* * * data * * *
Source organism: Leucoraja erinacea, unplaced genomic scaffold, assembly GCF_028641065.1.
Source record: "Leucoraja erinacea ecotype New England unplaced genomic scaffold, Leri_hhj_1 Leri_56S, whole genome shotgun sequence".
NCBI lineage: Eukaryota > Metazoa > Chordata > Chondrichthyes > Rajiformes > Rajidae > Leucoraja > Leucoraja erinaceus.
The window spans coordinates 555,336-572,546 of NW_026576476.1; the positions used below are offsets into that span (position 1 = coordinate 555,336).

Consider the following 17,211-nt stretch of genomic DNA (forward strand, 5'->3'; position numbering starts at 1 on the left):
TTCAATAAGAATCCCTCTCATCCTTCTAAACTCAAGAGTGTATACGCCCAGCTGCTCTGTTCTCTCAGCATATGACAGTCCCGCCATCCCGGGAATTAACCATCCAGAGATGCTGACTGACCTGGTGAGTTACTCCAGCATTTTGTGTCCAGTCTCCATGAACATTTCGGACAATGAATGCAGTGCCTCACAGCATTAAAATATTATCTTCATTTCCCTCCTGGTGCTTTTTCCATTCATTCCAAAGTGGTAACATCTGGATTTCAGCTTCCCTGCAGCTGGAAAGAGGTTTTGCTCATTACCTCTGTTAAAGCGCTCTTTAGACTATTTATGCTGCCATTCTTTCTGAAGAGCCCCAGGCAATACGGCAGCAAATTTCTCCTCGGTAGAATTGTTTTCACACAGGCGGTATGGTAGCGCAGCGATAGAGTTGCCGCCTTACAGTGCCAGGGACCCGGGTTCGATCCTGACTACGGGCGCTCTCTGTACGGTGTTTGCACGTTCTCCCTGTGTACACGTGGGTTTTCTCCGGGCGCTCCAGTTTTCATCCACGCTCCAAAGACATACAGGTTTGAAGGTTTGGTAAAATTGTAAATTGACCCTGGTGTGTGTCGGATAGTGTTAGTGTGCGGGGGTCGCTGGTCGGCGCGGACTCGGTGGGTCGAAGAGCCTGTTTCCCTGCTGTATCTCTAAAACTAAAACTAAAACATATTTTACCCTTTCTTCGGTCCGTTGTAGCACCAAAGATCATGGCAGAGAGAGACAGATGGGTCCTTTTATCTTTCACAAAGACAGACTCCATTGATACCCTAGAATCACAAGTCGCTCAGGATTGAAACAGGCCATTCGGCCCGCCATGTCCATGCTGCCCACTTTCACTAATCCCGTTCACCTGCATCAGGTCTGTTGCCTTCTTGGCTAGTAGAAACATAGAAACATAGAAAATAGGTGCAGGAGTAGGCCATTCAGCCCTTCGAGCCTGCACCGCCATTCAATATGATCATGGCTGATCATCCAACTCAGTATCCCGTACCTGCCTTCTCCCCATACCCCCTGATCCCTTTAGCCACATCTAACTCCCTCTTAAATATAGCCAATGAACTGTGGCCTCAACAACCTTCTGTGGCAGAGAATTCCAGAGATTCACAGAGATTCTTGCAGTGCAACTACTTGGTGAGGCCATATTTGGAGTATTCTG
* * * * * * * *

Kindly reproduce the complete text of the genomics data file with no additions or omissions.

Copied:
Source organism: Leucoraja erinacea, unplaced genomic scaffold, assembly GCF_028641065.1.
Source record: "Leucoraja erinacea ecotype New England unplaced genomic scaffold, Leri_hhj_1 Leri_56S, whole genome shotgun sequence".
NCBI lineage: Eukaryota > Metazoa > Chordata > Chondrichthyes > Rajiformes > Rajidae > Leucoraja > Leucoraja erinaceus.
The window spans coordinates 555,336-572,546 of NW_026576476.1; the positions used below are offsets into that span (position 1 = coordinate 555,336).

Consider the following 17,211-nt stretch of genomic DNA (forward strand, 5'->3'; position numbering starts at 1 on the left):
TTCAATAAGAATCCCTCTCATCCTTCTAAACTCAAGAGTGTATACGCCCAGCTGCTCTGTTCTCTCAGCATATGACAGTCCCGCCATCCCGGGAATTAACCATCCAGAGATGCTGACTGACCTGGTGAGTTACTCCAGCATTTTGTGTCCAGTCTCCATGAACATTTCGGACAATGAATGCAGTGCCTCACAGCATTAAAATATTATCTTCATTTCCCTCCTGGTGCTTTTTCCATTCATTCCAAAGTGGTAACATCTGGATTTCAGCTTCCCTGCAGCTGGAAAGAGGTTTTGCTCATTACCTCTGTTAAAGCGCTCTTTAGACTATTTATGCTGCCATTCTTTCTGAAGAGCCCCAGGCAATACGGCAGCAAATTTCTCCTCGGTAGAATTGTTTTCACACAGGCGGTATGGTAGCGCAGCGATAGAGTTGCCGCCTTACAGTGCCAGGGACCCGGGTTCGATCCTGACTACGGGCGCTCTCTGTACGGTGTTTGCACGTTCTCCCTGTGTACACGTGGGTTTTCTCCGGGCGCTCCAGTTTTCATCCACGCTCCAAAGACATACAGGTTTGAAGGTTTGGTAAAATTGTAAATTGACCCTGGTGTGTGTCGGATAGTGTTAGTGTGCGGGGGTCGCTGGTCGGCGCGGACTCGGTGGGTCGAAGAGCCTGTTTCCCTGCTGTATCTCTAAAACTAAAACTAAAACATATTTTACCCTTTCTTCGGTCCGTTGTAGCACCAAAGATCATGGCAGAGAGAGACAGATGGGTCCTTTTATCTTTCACAAAGACAGACTCCATTGATACCCTAGAATCACAAGTCGCTCAGGATTGAAACAGGCCATTCGGCCCGCCATGTCCATGCTGCCCACTTTCACTAATCCCGTTCACCTGCATCAGGTCTGTTGCCTTCTTGGCTAGTAGAAACATAGAAACATAGAAAATAGGTGCAGGAGTAGGCCATTCAGCCCTTCGAGCCTGCACCGCCATTCAATATGATCATGGCTGATCATCCAACTCAGTATCCCGTACCTGCCTTCTCCCCATACCCCCTGATCCCTTTAGCCACATCTAACTCCCTCTTAAATATAGCCAATGAACTGTGGCCTCAACAACCTTCTGTGGCAGAGAATTCCAGAGATTCACAGAGATTCTTGCAGTGCAACTACTTGGTGAGGCCATATTTGGAGTATTCTG